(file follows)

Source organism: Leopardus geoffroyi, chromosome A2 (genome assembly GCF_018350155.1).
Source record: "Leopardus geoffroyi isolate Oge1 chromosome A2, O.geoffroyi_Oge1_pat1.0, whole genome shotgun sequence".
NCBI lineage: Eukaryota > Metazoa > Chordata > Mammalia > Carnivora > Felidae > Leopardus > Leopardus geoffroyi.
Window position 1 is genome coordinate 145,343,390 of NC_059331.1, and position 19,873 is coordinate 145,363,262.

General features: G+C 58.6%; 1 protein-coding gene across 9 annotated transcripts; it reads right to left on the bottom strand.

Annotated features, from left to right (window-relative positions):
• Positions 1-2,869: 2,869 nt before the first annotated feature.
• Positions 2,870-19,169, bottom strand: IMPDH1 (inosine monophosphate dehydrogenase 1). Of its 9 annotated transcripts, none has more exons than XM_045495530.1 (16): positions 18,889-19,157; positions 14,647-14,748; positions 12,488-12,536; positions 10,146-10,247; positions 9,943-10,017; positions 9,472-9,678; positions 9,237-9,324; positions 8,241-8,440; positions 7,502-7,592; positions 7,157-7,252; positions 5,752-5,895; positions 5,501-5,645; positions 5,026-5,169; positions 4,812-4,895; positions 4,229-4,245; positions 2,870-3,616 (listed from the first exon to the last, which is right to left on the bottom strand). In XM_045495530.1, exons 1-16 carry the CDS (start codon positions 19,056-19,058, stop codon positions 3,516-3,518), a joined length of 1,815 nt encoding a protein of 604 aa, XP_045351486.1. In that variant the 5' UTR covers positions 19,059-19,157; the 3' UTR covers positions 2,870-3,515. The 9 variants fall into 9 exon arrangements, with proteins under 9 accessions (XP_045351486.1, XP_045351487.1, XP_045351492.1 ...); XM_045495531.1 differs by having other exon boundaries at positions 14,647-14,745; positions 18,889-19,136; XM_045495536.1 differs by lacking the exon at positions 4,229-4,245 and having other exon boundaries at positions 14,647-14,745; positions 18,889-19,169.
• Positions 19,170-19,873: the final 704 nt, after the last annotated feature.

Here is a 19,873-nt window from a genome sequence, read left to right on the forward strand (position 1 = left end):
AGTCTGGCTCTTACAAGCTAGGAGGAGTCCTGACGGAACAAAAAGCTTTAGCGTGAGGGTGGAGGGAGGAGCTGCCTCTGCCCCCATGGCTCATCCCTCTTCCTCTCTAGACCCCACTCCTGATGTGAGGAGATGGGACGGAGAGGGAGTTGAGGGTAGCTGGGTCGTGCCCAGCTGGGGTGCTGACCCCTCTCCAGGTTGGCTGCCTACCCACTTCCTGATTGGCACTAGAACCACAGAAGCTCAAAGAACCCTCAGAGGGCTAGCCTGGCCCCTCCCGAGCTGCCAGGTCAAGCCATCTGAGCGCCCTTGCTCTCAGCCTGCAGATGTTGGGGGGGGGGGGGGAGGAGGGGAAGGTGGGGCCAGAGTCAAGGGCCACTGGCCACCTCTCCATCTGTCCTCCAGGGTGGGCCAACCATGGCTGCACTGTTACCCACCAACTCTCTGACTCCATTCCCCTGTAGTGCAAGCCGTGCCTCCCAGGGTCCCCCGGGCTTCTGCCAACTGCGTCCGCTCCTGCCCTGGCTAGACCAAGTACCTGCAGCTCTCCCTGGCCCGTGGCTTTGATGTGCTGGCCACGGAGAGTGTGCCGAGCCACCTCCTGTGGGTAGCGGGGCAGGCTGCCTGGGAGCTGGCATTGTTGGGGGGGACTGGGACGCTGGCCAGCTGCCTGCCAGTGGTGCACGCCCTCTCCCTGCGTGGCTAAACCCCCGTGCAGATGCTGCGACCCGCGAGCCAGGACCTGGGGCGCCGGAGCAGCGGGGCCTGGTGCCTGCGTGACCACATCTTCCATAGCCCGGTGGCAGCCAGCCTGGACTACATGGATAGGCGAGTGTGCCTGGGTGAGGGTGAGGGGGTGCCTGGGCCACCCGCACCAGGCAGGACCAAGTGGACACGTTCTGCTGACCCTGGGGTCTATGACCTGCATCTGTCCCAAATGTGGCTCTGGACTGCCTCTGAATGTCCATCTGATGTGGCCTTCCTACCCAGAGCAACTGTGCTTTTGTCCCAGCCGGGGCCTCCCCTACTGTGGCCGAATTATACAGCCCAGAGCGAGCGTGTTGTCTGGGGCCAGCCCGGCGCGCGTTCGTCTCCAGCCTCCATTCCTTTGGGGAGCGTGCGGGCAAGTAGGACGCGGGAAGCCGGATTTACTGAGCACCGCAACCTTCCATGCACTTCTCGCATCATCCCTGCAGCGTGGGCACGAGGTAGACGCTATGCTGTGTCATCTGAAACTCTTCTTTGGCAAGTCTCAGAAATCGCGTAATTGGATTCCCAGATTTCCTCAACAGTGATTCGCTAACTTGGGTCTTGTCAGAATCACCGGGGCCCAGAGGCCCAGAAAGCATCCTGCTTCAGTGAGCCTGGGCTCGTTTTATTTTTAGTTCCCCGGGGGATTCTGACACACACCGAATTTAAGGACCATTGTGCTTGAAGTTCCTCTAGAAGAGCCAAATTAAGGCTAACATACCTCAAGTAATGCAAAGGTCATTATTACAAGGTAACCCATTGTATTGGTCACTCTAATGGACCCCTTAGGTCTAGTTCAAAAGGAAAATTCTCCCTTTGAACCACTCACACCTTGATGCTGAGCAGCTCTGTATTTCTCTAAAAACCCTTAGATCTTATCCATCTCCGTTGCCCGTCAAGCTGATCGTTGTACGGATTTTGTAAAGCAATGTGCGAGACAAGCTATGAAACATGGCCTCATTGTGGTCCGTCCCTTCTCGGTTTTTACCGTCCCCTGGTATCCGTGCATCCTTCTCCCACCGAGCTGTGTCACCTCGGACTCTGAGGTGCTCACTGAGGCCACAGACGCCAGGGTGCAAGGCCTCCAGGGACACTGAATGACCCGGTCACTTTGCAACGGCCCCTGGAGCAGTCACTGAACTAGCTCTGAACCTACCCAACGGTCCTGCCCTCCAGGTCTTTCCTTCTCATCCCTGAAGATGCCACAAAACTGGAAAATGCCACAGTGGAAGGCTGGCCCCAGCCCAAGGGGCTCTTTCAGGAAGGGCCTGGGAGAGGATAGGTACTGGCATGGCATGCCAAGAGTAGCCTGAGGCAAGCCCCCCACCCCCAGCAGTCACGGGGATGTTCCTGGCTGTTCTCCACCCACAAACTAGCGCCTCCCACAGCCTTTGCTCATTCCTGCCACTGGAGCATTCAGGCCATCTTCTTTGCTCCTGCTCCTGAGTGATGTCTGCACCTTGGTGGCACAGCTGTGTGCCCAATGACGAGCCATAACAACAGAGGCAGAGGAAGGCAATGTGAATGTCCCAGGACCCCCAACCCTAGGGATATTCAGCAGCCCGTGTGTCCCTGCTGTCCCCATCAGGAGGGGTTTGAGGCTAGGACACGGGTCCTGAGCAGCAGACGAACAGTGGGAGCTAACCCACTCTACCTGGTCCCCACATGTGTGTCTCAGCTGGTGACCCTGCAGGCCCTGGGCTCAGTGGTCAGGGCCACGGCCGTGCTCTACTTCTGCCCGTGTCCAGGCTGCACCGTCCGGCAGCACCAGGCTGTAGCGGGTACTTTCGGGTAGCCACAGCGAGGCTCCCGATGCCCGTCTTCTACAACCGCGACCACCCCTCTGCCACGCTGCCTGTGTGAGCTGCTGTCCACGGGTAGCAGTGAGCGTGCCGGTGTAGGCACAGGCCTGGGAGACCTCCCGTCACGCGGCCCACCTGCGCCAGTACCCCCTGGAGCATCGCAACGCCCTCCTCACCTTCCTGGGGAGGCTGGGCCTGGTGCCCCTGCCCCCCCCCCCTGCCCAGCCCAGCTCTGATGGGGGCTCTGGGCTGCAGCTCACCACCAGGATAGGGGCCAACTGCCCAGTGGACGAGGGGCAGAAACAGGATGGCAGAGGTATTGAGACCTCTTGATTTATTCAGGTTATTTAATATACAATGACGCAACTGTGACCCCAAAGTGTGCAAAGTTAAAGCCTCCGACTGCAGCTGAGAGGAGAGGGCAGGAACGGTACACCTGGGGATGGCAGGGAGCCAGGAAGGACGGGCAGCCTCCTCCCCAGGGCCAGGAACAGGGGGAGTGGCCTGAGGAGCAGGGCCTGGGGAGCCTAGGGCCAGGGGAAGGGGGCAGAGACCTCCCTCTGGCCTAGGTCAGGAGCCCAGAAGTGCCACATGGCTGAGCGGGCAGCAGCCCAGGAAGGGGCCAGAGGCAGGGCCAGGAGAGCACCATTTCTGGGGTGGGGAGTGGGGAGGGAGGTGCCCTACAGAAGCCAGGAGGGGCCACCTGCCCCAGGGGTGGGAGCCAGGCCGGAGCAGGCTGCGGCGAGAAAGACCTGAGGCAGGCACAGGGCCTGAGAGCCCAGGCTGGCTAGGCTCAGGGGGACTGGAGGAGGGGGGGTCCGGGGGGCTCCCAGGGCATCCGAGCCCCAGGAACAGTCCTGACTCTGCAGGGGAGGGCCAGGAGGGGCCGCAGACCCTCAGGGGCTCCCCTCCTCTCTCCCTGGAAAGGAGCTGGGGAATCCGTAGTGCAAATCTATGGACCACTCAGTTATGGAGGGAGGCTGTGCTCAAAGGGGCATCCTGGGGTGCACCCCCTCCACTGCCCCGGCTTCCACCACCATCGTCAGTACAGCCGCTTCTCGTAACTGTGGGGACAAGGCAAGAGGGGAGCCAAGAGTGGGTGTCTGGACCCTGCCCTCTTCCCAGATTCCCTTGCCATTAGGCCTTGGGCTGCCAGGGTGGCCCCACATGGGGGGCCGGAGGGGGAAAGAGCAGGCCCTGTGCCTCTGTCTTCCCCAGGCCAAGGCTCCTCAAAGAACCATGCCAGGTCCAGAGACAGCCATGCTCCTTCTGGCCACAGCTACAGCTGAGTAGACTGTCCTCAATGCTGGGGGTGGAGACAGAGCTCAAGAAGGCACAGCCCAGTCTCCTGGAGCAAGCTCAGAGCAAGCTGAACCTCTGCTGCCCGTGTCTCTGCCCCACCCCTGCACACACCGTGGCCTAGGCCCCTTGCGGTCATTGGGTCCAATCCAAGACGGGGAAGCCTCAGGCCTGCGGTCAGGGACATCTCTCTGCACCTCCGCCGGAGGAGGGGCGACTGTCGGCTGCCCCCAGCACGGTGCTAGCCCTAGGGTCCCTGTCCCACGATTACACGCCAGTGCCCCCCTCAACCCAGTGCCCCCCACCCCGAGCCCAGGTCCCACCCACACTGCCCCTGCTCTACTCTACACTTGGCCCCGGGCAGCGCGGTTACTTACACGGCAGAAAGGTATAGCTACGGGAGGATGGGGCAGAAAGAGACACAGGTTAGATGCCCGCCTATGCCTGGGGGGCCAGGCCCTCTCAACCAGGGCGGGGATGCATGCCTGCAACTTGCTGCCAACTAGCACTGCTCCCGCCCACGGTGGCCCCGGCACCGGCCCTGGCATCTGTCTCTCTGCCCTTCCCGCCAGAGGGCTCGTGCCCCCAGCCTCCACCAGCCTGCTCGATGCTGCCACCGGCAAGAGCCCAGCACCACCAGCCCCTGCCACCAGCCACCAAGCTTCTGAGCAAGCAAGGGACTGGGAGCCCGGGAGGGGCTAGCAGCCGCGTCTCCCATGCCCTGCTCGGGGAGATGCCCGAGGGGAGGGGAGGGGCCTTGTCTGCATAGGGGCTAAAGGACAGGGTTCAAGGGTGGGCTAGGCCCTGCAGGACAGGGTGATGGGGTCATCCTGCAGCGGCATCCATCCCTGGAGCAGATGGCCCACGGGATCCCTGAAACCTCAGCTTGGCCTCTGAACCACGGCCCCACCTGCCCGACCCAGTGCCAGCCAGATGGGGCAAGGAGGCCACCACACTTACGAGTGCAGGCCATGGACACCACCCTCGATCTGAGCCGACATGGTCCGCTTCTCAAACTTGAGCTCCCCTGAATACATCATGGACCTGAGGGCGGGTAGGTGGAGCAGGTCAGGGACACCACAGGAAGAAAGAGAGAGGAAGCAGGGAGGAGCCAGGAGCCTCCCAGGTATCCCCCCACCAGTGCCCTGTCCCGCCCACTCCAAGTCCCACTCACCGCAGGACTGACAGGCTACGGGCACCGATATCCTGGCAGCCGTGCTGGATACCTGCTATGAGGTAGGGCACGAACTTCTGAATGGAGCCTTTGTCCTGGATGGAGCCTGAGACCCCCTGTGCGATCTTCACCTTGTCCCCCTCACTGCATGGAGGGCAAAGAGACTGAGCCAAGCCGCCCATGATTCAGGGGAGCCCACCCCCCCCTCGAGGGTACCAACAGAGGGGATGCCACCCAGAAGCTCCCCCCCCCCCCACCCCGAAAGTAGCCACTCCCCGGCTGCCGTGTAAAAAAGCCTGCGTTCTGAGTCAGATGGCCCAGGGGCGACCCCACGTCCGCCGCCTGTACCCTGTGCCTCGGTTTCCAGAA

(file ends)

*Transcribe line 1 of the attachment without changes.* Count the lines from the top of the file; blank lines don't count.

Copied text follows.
Source organism: Leopardus geoffroyi, chromosome A2 (genome assembly GCF_018350155.1).